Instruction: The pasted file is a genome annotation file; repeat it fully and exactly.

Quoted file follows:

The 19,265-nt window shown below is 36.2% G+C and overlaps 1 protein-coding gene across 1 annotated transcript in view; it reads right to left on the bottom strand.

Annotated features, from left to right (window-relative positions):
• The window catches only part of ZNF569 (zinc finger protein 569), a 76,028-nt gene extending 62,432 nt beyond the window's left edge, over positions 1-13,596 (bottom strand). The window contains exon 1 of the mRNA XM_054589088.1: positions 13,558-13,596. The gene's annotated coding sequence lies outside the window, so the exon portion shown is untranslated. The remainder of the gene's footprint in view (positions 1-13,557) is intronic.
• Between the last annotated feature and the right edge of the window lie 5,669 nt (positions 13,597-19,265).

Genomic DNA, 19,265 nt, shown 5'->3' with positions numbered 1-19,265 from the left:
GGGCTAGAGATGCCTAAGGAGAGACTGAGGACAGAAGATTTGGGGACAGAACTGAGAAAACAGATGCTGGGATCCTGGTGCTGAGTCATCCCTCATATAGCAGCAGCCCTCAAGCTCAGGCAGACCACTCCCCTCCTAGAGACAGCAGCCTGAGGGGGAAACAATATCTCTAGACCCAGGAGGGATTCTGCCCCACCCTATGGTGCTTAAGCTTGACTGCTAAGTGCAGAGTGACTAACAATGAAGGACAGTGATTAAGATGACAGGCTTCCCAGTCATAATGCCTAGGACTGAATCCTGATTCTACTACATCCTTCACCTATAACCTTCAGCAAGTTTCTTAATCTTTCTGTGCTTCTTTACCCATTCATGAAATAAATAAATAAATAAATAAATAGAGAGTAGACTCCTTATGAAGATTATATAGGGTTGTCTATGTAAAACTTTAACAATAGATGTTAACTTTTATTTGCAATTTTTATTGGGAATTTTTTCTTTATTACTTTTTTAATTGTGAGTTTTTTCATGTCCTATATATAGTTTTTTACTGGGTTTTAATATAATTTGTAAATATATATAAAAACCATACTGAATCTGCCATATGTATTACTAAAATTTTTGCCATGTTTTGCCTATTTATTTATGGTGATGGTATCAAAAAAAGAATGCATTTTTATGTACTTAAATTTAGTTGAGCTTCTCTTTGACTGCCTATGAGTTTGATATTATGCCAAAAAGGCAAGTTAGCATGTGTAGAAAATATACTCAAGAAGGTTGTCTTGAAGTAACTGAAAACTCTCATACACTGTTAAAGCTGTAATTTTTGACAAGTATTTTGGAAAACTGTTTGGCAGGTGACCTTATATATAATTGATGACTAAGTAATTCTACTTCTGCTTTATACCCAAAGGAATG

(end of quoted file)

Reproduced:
The 19,265-nt window shown below is 36.2% G+C and overlaps 1 protein-coding gene across 1 annotated transcript in view; it reads right to left on the bottom strand.

Annotated features, from left to right (window-relative positions):
• The window catches only part of ZNF569 (zinc finger protein 569), a 76,028-nt gene extending 62,432 nt beyond the window's left edge, over positions 1-13,596 (bottom strand). The window contains exon 1 of the mRNA XM_054589088.1: positions 13,558-13,596. The gene's annotated coding sequence lies outside the window, so the exon portion shown is untranslated. The remainder of the gene's footprint in view (positions 1-13,557) is intronic.
• Between the last annotated feature and the right edge of the window lie 5,669 nt (positions 13,597-19,265).

Genomic DNA, 19,265 nt, shown 5'->3' with positions numbered 1-19,265 from the left:
GGGCTAGAGATGCCTAAGGAGAGACTGAGGACAGAAGATTTGGGGACAGAACTGAGAAAACAGATGCTGGGATCCTGGTGCTGAGTCATCCCTCATATAGCAGCAGCCCTCAAGCTCAGGCAGACCACTCCCCTCCTAGAGACAGCAGCCTGAGGGGGAAACAATATCTCTAGACCCAGGAGGGATTCTGCCCCACCCTATGGTGCTTAAGCTTGACTGCTAAGTGCAGAGTGACTAACAATGAAGGACAGTGATTAAGATGACAGGCTTCCCAGTCATAATGCCTAGGACTGAATCCTGATTCTACTACATCCTTCACCTATAACCTTCAGCAAGTTTCTTAATCTTTCTGTGCTTCTTTACCCATTCATGAAATAAATAAATAAATAAATAAATAGAGAGTAGACTCCTTATGAAGATTATATAGGGTTGTCTATGTAAAACTTTAACAATAGATGTTAACTTTTATTTGCAATTTTTATTGGGAATTTTTTCTTTATTACTTTTTTAATTGTGAGTTTTTTCATGTCCTATATATAGTTTTTTACTGGGTTTTAATATAATTTGTAAATATATATAAAAACCATACTGAATCTGCCATATGTATTACTAAAATTTTTGCCATGTTTTGCCTATTTATTTATGGTGATGGTATCAAAAAAAGAATGCATTTTTATGTACTTAAATTTAGTTGAGCTTCTCTTTGACTGCCTATGAGTTTGATATTATGCCAAAAAGGCAAGTTAGCATGTGTAGAAAATATACTCAAGAAGGTTGTCTTGAAGTAACTGAAAACTCTCATACACTGTTAAAGCTGTAATTTTTGACAAGTATTTTGGAAAACTGTTTGGCAGGTGACCTTATATATAATTGATGACTAAGTAATTCTACTTCTGCTTTATACCCAAAGGAATG